Genetically engineered herpes simplex viruses have been proved proficient in the elimination of glioma cells in vitro and in vivo.8Since these viruses are highly toxic and may induce encephalitis in human beings, current research is focused on the generation of genetically altered viruses with low virulence for normal cells. The advantages of this system include the sensitivity of the herpes simplex virus to ganciclovir, which renders them manageable in case of spread to normal cells.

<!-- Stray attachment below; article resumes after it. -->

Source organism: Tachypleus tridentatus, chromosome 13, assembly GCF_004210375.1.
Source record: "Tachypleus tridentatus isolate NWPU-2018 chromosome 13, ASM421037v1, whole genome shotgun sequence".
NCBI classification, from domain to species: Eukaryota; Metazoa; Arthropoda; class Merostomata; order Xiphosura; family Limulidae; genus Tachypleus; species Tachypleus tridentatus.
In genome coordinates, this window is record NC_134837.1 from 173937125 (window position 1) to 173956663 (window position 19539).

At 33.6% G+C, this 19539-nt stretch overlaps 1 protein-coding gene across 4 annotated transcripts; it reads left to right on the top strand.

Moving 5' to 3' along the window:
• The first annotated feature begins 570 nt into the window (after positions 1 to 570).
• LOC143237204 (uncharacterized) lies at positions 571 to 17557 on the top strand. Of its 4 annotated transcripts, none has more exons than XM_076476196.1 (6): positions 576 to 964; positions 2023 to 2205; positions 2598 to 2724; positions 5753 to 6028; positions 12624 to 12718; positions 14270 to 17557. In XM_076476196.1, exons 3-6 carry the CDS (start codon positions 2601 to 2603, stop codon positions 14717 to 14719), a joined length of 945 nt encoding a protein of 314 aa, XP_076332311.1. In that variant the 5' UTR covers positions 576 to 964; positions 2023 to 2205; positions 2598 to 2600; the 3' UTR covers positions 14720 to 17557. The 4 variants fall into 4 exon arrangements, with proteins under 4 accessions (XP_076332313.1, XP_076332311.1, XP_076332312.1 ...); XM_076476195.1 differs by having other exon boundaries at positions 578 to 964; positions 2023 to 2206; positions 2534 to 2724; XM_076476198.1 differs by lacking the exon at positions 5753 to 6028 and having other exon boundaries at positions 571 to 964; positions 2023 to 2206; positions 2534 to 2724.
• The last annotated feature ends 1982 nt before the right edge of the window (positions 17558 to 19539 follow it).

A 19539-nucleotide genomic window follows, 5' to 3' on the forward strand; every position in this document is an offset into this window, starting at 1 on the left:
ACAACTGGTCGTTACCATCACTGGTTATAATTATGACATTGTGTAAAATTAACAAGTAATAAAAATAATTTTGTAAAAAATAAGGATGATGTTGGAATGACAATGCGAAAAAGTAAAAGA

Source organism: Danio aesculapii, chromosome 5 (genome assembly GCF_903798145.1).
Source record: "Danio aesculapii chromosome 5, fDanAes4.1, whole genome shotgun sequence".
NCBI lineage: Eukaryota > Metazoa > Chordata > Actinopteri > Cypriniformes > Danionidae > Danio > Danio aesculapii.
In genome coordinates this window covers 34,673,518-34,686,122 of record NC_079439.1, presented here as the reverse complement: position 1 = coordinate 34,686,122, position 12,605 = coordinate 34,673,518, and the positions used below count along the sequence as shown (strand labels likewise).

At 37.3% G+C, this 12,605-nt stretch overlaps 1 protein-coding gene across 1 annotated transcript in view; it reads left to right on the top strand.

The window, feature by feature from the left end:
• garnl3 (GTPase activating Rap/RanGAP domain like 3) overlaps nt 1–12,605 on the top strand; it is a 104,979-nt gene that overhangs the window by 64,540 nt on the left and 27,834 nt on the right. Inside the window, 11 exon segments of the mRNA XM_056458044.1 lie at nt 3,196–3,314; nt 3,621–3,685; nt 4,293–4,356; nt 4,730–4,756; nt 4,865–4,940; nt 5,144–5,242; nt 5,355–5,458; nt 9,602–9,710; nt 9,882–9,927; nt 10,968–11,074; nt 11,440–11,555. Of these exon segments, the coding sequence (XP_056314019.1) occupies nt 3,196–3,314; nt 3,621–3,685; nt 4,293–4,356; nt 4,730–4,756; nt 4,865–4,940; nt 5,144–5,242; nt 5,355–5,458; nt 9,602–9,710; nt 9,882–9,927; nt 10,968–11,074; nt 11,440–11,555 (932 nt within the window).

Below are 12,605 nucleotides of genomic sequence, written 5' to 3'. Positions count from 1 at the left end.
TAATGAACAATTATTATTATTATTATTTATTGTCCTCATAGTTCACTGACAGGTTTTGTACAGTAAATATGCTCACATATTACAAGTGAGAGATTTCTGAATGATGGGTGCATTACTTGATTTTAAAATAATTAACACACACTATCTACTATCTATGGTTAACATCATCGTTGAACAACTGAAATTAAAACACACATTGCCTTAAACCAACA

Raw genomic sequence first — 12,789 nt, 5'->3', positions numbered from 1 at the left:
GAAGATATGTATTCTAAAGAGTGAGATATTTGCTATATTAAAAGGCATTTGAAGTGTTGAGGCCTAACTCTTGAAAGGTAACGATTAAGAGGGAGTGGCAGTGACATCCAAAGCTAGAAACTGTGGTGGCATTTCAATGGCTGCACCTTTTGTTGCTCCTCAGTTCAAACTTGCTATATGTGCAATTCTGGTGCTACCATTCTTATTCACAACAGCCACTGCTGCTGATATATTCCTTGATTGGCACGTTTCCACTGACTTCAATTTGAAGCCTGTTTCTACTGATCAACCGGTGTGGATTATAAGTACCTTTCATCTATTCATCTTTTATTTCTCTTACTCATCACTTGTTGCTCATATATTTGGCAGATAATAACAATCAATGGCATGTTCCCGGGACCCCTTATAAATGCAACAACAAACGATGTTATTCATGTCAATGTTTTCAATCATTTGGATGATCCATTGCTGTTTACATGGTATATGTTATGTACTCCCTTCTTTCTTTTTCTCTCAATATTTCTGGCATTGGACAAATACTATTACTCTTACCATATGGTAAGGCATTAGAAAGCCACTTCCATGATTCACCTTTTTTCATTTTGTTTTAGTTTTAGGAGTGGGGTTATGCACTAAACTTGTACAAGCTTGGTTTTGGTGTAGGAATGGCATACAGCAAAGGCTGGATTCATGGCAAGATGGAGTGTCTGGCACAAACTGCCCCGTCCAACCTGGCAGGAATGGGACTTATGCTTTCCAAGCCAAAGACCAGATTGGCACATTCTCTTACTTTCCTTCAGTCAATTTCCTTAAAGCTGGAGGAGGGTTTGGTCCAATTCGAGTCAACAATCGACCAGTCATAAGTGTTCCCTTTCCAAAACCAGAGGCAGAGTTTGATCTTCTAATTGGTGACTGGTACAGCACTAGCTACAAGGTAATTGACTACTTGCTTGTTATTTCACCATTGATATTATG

Another viral approach is the use of replication competent adenoviruses to lyse cancer cells. However, adenoviruses are able to kill normal as well as cancer cells. To overcome this problem, Bischoff and colleagues7modified a replicant competent adenovirus to have tumor-selective cytopathic effect. The rationale is based on the fact that adenovirus needs a specific protein of the virus, E1B, to replicate in host cells. The E1B protein binds and inactivates the p53 protein and allows the cell to enter into S phase and synthesize the viral proteins necessary for viral replication. Bischoff and colleagues designed and generated an E1B-mutated adenovirus that was not capable to replicate in wild-type TP53cells but was able to replicate and kill mutant TP53cancer cells. Injection of glioma tumors growing in mice with the mutant adenovirus led to complete regression of the tumors. The advantages of this approach include the presumably low toxicity of the adenovirus. The disadvantages include the high heterogeneity of gliomas that express wild-type and mutant TP53cells inside the same tumor. In addition, the neutralizing immune response of the host against this adenovirus is the principal barrier to a successful therapy in humans.